Glycolysis can be divided into two phases: energy consuming (also called chemical priming) and energy yielding. The first phase is the energy-consuming phase, so it requires two ATP molecules to start the reaction for each molecule of glucose. However, the end of the reaction produces four ATPs, resulting in a net gain of two ATP energy molecules.
Glycolysis can be expressed as the following equation:
Glucose + 2ATP + 2NAD+ + 4ADP + 2Pi → 2 Pyruvate + 4ATP + 2NADH + 2H+
This equation states that glucose, in combination with ATP (the energy source), NAD+ (a coenzyme that serves as an electron acceptor), and inorganic phosphate, breaks down into two pyruvate molecules, generating four ATP molecules—for a net yield of two ATP—and two energy-containing NADH coenzymes. The NADH that is produced in this process will be used later to produce ATP in the mitochondria. Importantly, by the end of this process, one glucose molecule generates two pyruvate molecules, two high-energy ATP molecules, and two electron-carrying NADH molecules.
The following discussions of glycolysis include the enzymes responsible for the reactions. When glucose enters a cell, the enzyme hexokinase (or glucokinase, in the liver) rapidly adds a phosphate to convert it into glucose-6-phosphate. A kinase is a type of enzyme that adds a phosphate molecule to a substrate (in this case, glucose, but it can be true of other molecules also).
This conversion step requires one ATP and essentially traps the glucose in the cell, preventing it from passing back through the plasma membrane, thus allowing glycolysis to proceed. It also functions to maintain a concentration gradient with higher glucose levels in the blood than in the tissues. By establishing this concentration gradient, the glucose in the blood will be able to flow from an area of high concentration (the blood) into an area of low concentration (the tissues) to be either used or stored. Hexokinase is found in nearly every tissue in the body. Glucokinase, on the other hand, is expressed in tissues that are active when blood glucose levels are high, such as the liver. Hexokinase has a higher affinity for glucose than glucokinase and therefore is able to convert glucose at a faster rate than glucokinase. This is important when levels of glucose are very low in the body, as it allows glucose to travel preferentially to those tissues that require it more.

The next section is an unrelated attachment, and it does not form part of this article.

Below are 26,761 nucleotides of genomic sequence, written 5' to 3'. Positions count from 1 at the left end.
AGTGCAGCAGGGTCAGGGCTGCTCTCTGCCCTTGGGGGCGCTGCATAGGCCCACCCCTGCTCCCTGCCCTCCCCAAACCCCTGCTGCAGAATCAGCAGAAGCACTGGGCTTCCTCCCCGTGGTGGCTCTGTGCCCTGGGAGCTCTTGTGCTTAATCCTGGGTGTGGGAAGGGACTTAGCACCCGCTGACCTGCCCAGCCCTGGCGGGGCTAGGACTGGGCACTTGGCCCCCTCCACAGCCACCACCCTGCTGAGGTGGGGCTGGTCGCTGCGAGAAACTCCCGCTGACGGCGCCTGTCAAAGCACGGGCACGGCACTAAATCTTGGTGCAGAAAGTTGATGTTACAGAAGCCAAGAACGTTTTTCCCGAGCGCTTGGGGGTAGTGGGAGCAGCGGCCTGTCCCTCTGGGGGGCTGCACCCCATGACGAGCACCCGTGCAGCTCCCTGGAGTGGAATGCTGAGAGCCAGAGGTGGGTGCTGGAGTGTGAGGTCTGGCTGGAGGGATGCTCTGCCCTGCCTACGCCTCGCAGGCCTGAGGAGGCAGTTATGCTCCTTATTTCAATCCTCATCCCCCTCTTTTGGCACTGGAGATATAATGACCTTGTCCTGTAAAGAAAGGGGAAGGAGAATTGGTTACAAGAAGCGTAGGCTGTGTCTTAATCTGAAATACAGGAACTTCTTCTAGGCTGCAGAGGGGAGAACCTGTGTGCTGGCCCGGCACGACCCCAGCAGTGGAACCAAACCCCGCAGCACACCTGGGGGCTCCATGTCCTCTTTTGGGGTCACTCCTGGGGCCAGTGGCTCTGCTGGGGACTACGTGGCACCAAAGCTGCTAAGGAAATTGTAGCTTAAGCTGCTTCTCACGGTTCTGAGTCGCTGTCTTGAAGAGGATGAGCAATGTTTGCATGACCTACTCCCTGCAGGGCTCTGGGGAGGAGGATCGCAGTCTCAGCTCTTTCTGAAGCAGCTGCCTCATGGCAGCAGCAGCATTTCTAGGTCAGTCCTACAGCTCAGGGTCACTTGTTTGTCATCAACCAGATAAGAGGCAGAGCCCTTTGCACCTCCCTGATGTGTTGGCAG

In the next step of the first phase of glycolysis, the enzyme glucose-6-phosphate isomerase converts glucose-6-phosphate into fructose-6-phosphate. Like glucose, fructose is also a six carbon-containing sugar. The enzyme phosphofructokinase-1 then adds one more phosphate to convert fructose-6-phosphate into fructose-1-6-bisphosphate, another six-carbon sugar, using another ATP molecule. Aldolase then breaks down this fructose-1-6-bisphosphate into two three-carbon molecules, glyceraldehyde-3-phosphate and dihydroxyacetone phosphate. The triosephosphate isomerase enzyme then converts dihydroxyacetone phosphate into a second glyceraldehyde-3-phosphate molecule. Therefore, by the end of this chemical-priming or energy-consuming phase, one glucose molecule is broken down into two glyceraldehyde-3-phosphate molecules.
The second phase of glycolysis, the energy-yielding phase, creates the energy that is the product of glycolysis. Glyceraldehyde-3-phosphate dehydrogenase converts each three-carbon glyceraldehyde-3-phosphate produced during the energy-consuming phase into 1,3-bisphosphoglycerate. This reaction releases an electron that is then picked up by NAD+ to create an NADH molecule. NADH is a high-energy molecule, like ATP, but unlike ATP, it is not used as energy currency by the cell. Because there are two glyceraldehyde-3-phosphate molecules, two NADH molecules are synthesized during this step. Each 1,3-bisphosphoglycerate is subsequently dephosphorylated (i.e., a phosphate is removed) by phosphoglycerate kinase into 3-phosphoglycerate. Each phosphate released in this reaction can convert one molecule of ADP into one high-energy ATP molecule, resulting in a gain of two ATP molecules.